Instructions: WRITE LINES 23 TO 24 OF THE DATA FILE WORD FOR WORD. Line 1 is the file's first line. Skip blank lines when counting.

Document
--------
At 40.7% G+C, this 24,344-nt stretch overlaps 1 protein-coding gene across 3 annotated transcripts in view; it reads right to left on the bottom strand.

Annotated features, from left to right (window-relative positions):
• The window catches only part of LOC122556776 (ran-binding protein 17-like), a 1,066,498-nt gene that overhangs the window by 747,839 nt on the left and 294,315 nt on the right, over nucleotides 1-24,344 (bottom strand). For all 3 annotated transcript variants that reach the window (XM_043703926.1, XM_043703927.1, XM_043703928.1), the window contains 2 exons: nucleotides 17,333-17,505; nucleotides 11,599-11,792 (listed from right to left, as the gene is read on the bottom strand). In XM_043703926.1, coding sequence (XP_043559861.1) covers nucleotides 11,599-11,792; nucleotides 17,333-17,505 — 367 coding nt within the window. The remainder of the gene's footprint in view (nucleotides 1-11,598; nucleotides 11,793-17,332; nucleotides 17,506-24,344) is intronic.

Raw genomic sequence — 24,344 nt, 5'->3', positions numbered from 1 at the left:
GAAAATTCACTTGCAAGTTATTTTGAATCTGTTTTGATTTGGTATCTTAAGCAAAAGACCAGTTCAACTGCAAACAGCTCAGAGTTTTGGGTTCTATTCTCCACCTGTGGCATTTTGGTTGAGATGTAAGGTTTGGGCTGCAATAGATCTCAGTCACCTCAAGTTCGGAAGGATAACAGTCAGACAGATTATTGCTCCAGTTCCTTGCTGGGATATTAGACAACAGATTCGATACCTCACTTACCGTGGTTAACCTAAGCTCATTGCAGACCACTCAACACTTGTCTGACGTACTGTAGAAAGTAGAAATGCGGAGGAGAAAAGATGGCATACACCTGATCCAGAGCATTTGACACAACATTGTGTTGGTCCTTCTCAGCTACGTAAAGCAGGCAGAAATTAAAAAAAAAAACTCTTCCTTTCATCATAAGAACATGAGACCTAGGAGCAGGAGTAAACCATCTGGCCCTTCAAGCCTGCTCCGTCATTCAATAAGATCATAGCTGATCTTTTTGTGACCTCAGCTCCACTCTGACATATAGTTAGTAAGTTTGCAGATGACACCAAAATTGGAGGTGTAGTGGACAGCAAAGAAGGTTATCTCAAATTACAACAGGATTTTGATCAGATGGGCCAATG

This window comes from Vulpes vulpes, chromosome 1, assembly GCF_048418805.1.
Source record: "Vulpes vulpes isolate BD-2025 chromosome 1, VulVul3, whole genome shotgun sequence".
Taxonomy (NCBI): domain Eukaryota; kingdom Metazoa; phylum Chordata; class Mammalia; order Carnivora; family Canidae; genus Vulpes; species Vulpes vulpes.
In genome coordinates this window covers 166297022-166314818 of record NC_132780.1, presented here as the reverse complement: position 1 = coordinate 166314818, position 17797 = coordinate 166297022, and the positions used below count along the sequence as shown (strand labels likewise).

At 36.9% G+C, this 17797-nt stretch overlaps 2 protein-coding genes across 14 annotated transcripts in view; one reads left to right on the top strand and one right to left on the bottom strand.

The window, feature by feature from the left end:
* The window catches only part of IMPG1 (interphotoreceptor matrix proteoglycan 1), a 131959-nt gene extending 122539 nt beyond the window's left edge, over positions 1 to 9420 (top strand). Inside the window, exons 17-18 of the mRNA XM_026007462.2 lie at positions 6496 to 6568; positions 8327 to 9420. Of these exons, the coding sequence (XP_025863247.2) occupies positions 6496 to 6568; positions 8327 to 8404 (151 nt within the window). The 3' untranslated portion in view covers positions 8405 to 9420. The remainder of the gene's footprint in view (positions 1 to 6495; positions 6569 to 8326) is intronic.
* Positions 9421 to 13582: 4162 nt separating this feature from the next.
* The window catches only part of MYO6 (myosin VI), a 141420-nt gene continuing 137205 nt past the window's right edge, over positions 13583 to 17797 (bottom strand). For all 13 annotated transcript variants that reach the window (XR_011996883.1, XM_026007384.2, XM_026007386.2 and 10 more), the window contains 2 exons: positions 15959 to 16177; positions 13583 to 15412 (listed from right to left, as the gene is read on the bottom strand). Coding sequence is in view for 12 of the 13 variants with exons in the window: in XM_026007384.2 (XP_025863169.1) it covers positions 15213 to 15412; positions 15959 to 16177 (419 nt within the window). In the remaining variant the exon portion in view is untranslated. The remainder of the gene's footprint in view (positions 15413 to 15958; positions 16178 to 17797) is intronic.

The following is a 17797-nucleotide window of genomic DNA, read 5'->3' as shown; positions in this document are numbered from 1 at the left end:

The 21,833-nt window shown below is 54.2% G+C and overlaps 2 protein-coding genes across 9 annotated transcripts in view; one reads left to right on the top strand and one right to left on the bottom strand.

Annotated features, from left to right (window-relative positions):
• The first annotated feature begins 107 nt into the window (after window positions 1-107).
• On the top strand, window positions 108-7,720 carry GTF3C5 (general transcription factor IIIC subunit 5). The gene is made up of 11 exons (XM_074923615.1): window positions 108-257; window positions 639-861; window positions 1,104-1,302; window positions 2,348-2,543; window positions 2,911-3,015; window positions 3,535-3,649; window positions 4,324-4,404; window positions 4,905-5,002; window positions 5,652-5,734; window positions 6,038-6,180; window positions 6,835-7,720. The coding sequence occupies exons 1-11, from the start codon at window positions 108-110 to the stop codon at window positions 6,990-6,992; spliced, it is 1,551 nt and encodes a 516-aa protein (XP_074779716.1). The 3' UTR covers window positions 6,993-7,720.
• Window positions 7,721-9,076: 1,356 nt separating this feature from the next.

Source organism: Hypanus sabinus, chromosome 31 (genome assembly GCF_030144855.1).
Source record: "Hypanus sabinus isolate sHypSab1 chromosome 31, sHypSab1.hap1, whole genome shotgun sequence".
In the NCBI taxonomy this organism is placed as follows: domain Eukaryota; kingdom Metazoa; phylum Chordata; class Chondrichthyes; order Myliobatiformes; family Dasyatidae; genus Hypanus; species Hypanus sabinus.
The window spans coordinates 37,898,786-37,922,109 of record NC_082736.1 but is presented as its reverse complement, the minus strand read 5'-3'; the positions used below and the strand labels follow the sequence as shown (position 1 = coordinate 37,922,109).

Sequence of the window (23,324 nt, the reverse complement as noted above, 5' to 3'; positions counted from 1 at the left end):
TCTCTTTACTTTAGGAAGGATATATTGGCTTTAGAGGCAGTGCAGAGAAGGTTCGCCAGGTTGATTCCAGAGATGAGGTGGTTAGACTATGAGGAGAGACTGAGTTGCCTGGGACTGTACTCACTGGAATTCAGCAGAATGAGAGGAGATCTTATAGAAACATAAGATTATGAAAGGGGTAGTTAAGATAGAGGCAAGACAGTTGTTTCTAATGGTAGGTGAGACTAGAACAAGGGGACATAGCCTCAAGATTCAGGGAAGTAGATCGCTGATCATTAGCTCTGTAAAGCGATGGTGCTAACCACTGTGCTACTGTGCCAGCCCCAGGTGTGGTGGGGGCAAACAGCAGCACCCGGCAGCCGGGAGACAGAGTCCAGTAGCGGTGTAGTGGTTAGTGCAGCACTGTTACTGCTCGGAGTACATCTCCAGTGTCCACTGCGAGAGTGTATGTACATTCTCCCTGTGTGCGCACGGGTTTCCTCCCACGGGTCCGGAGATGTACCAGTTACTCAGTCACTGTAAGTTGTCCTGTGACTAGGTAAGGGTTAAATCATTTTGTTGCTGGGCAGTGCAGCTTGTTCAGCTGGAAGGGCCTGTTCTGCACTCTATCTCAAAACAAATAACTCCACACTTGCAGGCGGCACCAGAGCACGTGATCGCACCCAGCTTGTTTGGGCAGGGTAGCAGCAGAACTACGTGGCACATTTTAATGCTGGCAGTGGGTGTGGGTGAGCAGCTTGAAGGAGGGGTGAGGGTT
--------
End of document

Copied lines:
In the NCBI taxonomy this organism is placed as follows: domain Eukaryota; kingdom Metazoa; phylum Chordata; class Chondrichthyes; order Myliobatiformes; family Dasyatidae; genus Hypanus; species Hypanus sabinus.
The window spans coordinates 37,898,786-37,922,109 of record NC_082736.1 but is presented as its reverse complement, the minus strand read 5'-3'; the positions used below and the strand labels follow the sequence as shown (position 1 = coordinate 37,922,109).